CUs Testify, But CURIA Is Expected To Wait

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In what amounts to a dress rehearsal for next year, credit union representatives last week called on Congress to support more than a dozen regulatory relief provisions included in the CU Regulatory Improvements Act, known as CURIA.

But Rep. Spencer Bachus, the Republican chairman of the Financial Institutions Subcommittee of the Financial Services Committee, said during a hearing on the bill it is too late in the congressional session to pass the measure this year and the purpose of the hearing was to set the stage for next year.

A more comprehensive regulatory relief package that includes bank and S&L provisions is also likely to die at the end of this Congress, observers said.

During the hearing NCUA Chairman JoAnn Johnson asked lawmakers to act on at least one pressing concern, a pending accounting rule that will bar credit unions from aggregating capital after mergers, thereby acting as a disincentive for combinations. Johnson said it is important for Congress to act before the Jan. 1, 2006 effective date of the new accounting rule. Johnson also asked Congress to give NCUA legal authority over third-party vendors that play a growing role in the operations of credit unions.

Also testifying before the panel were representatives from NASCUS, CUNA and NAFCU. Testifying on behalf of CUNA, Sharon Custer, president/CEO of BMI FCU in Columbus, Ohio, argued in favor of eliminating or increasing the limits on member business lending (MBL) from the current 12.25% to the 20% suggested in the CU Regulatory Improvements Act (H.R. 3579).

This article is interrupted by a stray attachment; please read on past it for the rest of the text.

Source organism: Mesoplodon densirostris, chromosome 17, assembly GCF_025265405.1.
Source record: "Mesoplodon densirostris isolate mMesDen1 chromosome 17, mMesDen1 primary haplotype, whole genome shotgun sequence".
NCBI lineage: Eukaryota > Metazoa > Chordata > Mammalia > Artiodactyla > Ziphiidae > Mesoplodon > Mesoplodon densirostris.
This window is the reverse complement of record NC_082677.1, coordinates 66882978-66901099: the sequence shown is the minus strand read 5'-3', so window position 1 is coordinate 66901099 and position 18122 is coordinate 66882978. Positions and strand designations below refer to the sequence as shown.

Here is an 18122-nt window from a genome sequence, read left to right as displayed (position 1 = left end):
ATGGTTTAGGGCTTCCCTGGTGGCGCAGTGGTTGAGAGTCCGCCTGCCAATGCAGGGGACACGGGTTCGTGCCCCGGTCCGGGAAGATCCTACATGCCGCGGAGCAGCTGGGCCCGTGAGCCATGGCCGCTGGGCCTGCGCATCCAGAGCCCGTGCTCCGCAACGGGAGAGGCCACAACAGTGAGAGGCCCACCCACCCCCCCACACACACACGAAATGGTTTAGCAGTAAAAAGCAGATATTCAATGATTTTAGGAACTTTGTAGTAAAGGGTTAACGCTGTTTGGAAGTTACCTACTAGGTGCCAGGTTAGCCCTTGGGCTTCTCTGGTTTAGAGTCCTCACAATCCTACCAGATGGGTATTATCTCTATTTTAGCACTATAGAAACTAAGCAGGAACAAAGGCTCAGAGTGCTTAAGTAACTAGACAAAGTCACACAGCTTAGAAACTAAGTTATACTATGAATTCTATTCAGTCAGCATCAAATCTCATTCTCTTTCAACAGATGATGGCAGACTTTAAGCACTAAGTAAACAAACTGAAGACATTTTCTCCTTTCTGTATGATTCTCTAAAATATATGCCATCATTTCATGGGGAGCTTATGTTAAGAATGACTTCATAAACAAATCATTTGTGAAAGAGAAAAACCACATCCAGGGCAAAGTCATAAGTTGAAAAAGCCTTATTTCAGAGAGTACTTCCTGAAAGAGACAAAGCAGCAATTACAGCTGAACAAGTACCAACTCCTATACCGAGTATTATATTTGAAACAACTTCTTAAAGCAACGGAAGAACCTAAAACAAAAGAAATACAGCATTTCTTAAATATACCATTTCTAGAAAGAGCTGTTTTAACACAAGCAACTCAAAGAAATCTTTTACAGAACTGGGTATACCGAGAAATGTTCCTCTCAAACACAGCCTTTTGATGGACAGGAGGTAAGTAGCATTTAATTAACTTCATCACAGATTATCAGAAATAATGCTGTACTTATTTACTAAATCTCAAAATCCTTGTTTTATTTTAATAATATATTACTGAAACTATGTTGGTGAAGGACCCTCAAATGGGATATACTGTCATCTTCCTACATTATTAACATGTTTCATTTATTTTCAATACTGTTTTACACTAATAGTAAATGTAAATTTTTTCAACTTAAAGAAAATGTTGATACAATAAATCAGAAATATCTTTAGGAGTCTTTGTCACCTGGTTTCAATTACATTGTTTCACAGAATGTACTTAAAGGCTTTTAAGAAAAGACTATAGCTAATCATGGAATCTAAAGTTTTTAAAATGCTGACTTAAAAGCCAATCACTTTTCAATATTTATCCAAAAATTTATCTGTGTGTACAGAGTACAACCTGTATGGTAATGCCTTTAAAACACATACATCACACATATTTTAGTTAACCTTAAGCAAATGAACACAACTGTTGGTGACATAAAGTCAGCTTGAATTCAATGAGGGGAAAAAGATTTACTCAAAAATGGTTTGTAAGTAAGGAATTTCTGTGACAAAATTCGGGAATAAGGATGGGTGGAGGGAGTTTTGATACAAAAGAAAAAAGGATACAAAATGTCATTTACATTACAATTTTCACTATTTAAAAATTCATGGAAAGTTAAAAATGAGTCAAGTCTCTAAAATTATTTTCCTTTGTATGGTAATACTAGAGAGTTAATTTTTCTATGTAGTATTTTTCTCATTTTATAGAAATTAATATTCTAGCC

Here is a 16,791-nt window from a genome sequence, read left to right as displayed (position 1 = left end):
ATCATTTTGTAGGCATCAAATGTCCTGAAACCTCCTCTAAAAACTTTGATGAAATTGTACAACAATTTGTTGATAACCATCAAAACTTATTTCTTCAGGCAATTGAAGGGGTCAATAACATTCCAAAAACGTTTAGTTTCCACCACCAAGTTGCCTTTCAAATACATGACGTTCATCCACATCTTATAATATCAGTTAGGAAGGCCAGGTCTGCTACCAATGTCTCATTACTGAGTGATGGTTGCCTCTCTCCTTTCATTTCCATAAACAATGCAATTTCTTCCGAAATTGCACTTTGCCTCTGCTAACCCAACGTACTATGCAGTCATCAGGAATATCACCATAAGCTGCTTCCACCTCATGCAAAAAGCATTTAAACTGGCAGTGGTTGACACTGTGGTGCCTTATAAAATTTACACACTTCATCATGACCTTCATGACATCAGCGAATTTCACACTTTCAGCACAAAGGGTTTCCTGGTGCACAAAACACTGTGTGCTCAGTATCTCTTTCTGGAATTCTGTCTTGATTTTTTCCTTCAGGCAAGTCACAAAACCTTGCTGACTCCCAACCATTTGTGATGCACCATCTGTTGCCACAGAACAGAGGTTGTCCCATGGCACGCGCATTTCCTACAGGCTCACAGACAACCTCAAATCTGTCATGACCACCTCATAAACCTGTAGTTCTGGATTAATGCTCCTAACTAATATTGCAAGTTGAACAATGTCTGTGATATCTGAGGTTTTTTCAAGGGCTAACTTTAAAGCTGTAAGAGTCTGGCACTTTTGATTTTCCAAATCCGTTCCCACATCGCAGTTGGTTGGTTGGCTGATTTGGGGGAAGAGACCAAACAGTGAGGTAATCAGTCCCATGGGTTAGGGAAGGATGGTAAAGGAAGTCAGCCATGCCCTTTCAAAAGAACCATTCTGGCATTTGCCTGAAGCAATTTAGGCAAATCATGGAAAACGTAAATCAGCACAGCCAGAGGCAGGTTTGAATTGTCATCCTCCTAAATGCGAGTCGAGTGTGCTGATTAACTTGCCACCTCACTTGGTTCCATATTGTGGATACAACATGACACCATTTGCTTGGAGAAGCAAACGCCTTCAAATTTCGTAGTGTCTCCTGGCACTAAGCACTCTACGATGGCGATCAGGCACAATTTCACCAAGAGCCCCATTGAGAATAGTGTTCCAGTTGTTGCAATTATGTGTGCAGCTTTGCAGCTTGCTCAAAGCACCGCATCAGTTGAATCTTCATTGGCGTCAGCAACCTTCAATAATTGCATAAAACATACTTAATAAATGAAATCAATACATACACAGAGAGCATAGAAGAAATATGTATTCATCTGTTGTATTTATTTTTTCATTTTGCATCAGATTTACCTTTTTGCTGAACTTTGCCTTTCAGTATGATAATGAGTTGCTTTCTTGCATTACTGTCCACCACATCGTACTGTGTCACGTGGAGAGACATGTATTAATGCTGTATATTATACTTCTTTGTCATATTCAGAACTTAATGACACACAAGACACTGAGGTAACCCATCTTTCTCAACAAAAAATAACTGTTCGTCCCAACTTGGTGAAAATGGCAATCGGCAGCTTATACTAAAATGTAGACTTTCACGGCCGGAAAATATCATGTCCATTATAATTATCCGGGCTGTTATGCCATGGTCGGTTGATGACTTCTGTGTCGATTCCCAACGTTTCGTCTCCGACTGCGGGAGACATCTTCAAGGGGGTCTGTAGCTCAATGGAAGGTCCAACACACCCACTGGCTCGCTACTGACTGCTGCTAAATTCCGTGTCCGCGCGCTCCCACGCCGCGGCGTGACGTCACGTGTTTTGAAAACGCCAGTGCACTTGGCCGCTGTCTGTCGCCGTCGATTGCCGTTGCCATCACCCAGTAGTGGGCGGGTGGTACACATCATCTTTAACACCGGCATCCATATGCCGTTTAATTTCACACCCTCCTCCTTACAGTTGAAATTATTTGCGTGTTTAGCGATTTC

'Systemic Incentive Against Risk'

She said there are no safety and soundness reasons to impose the current limits on member business loans, as the historical record is clear that such loans are not only safer than those in the banking industry, but also safer than other types of credit union loans. She further urged that NCUA be given the authority to increase the current $50,000 threshold, as proposed in CURIA.

"Credit unions' cooperative structure creates a systemic incentive against excessive risk taking, so they may actually require less capital to meet potential losses than do other depository institutions," the credit union executive said of the prompt corrective action system (PCA). "And because of their conservative management style, credit unions generally seek to be always classified as 'well' rather than 'adequately' capitalized."

Testifying on behalf of NASCUS, its chairman, Roger W. Little also called for regulatory relief, but his primary focus was on the need for capital reform.

"NASCUS has studied the risk-based capital reform proposal outlined in H.R. 3579 and supports a risk-weighted capital regime for credit unions," said Little, who is Deputy Commissioner of Credit Unions for the Michigan Office of Financial and Insurance Services. "H.R. 3579 changes the term, 'net worth ratio' in Section 216 of the Federal Credit Union Act from the ratio of credit union net worth to total assets to the ratio of net worth risk to risk assets of a credit union. In effect, this establishes a risk-based, net-worth ratio system for credit unions."

Bill Cheney, president of Xerox FCU in El Segundo, Calif., testified on behalf of NAFCU, and offered a similar call supporting reg relief.

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